Vehicle-to-Grid (V2G) Charging

BorgWarner delivers the only UL-Certified bi-directional V2G capable chargers in the market

Utilities are creating incentives for fleets to adopt Vehicle-to-Grid (V2G) technology. V2G uses to discharge their battery energy to the grid, not in use. Having additional energy sources adds resilience to the grid while providing financial incentives to help fleets offset the cost of ownership.

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Made in the USA

Applicable for securing government funding.

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Charging for All Vehicles

DC fast chargers designed for convenient charging of electric vehicle models from passenger vehicles to heavy-duty equipment with high-voltage battery systems.

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Scalable Design

Individual modules for the PCS and dispenser facilitates future expansion and easy site layout planning.

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Flexible Mounting

Floor/pedestal or wall-mounted dispenser options.

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Certified Bidirectional

BorgWarner chargers are UL-certified bi-directional chargers for V2G applications.

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Wide Range

A wide output voltage range of 270 – 920 makes our chargers ready to handle batteries of all sizes.

Exploring the Use Cases for Vehicle-to-Grid (V2G)

One use case (or set of use cases) that we didn’t explore in our EV charging blog series is that of Vehicle-to-Grid (V2G).  The concept of V2G is straightforward – it allows energy to be taken from vehicles and put back onto the grid. There are two main scenarios of interest for V2G:

  • Using vehicle power to mitigate the impact of peak usage on both the grid (reduced generation needs) and on energy prices (lower bills because of peak usage); and
  • Using vehicle power to establish a grid (typically for a critical building) during power outages; this is known as vehicle-to-building (V2B).

Looking primarily at V2G for fleets, since V2B is generally an “emergency” condition. While any EV could theoretically be utilized for V2G (or V2B), the vehicles that are of most interest are medium- and heavy-duty (M/HD) EVs.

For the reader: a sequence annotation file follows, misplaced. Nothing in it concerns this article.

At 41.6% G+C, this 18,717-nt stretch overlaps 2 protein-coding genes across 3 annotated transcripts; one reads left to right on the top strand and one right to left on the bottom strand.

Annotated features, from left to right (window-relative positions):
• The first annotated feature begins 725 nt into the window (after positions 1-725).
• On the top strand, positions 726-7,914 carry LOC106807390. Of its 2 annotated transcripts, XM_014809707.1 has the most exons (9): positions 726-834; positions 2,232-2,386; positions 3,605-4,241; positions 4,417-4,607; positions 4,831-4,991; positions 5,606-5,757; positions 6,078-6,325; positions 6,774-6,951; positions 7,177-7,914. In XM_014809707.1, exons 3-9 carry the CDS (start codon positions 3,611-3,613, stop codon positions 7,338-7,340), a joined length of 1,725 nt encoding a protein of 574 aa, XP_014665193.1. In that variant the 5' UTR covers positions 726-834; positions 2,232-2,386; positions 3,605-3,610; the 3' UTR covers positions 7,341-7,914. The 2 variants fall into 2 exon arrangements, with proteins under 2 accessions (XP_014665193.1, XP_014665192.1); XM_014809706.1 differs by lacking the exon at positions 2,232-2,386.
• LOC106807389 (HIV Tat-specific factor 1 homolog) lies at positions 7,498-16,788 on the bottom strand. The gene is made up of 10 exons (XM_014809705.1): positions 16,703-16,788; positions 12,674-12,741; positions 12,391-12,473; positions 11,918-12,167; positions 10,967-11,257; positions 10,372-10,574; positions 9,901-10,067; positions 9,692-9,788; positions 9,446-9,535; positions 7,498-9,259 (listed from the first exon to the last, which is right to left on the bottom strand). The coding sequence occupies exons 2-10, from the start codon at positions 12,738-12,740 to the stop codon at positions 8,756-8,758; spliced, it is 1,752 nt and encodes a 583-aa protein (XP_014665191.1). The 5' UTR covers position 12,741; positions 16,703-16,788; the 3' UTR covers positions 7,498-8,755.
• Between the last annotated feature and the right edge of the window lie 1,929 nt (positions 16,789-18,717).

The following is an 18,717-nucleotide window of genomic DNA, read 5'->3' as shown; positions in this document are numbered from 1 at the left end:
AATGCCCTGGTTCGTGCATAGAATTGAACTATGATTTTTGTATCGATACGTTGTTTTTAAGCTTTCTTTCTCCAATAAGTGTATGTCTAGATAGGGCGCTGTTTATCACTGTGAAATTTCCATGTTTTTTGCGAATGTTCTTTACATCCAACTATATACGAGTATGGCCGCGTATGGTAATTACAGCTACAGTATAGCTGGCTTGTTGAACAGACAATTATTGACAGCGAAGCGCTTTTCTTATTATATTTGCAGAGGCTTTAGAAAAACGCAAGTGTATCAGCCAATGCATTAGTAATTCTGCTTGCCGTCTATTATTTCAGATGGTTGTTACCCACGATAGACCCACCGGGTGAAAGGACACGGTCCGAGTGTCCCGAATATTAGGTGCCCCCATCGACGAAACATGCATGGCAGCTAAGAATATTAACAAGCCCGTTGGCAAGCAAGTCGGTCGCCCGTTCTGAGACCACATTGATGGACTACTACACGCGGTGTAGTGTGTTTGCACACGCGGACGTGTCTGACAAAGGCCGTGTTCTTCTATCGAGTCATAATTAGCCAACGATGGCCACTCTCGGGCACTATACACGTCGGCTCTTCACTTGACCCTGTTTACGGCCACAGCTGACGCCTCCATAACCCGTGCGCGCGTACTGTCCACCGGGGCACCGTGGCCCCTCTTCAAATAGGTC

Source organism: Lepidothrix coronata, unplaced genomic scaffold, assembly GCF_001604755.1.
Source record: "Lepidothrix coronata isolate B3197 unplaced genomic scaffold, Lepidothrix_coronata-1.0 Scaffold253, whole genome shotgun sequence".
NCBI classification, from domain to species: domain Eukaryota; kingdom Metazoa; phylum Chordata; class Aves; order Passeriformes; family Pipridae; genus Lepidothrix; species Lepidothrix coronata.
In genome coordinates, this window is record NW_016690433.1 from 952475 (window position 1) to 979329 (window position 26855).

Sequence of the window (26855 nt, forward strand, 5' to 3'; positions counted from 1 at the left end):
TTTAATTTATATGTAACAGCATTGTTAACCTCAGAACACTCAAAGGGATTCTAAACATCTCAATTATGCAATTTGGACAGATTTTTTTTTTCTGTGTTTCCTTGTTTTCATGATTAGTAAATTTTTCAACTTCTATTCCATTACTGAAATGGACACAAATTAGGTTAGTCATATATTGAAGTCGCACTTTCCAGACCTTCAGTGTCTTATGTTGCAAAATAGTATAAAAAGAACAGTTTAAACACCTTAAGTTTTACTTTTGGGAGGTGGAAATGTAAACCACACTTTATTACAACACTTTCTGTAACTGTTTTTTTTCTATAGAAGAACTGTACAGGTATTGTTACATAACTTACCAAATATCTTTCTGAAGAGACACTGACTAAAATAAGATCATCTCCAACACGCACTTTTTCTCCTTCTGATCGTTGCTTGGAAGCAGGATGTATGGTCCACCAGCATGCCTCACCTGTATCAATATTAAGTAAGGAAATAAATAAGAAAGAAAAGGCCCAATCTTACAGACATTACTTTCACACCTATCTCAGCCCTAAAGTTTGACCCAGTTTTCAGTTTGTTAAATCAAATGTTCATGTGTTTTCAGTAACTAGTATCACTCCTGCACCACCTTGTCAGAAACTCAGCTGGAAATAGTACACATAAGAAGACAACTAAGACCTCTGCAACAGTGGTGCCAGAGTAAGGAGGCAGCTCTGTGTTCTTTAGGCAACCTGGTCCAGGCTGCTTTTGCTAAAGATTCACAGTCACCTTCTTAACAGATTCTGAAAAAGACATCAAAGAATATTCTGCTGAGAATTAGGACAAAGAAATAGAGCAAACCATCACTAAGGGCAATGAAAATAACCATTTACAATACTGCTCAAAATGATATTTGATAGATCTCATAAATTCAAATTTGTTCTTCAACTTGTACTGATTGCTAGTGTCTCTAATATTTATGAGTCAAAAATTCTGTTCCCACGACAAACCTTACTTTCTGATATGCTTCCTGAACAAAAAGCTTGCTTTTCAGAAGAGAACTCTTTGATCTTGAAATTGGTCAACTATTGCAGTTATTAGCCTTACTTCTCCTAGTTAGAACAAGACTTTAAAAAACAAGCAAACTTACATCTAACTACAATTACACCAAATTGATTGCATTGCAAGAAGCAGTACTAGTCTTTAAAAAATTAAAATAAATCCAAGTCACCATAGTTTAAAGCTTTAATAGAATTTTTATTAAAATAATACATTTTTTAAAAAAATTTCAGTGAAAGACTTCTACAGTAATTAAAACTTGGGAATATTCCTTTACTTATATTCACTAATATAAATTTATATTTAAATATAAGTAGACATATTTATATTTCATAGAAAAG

As to be read in this section, these M/HD EVs have significant battery capacity (150kWh to well over 600kWh), the fleets have robust DC fast charging infrastructure (with charging capacities of 60kW up to 500kW), and fleet operating hours that are generally complimentary to peak hours. A recent study by the US Public Interest Group (US PIRG) has predicted that V2G can reduce the lifecycle costs of an electric school bus by up to $130,000; with a 12-year lifespan, that is about $11,000/year.

The two primary impacts that V2G has on M/HD EV use cases are: i) it potentially shortens the window for charging; and ii) during this shorter window, the vehicles of interest may need to be fully charged. We say “potentially shorter window” because in most cases, fleets avoid charging during peak usage hours because of the increased energy costs. The impact of having to fully recharge a vehicle is easier to quantify. With a charging window of 9pm-5am (8 hours), a 675kW public transit bus would need a charger that can put nearly 85 kW of power into the bus per hour. Since these vehicles are generally run to 80%-90% of their battery capacity (68kWh-100kWh of remaining charge), V2G requires an increase in charging capacity of roughly 10 kW (i.e., a non-V2G bus could utilize a 75kW charger vs the 85kW charger needed for V2G). For an electric school bus, V2G would increase the charging required from 125kWh in non-V2G mode to 150kWh in V2G mode – an increase of 25kWh, or 3kW per hour over an 8-hour charging window. In both the public transit bus and school bus use cases, the impact of V2G is relatively small – an increase in charger capacity of only 10%- 17%. Of course, the main requirement is that the charger can operate in bidirectional mode.

Our market-leading bi-directional EV charging systems (which are designed from the start for the needs of fleet operators) are designed and built in the USA. BorgWarner also excels in the design of high-power smart inverters for next-generation renewable energy and energy storage deployments. Our expertise in energy management system (EMS) software is also embedded in our VectorStat EMS controller and software which is embedded in our EV charging systems and smart inverters. We have built over a thousand V2G-capable high-power, high-reliability chargers and bi-directional smart inverters for a variety of different sizes and classes of EVs.

Vehicle-to-Grid (V2G) Solution Brief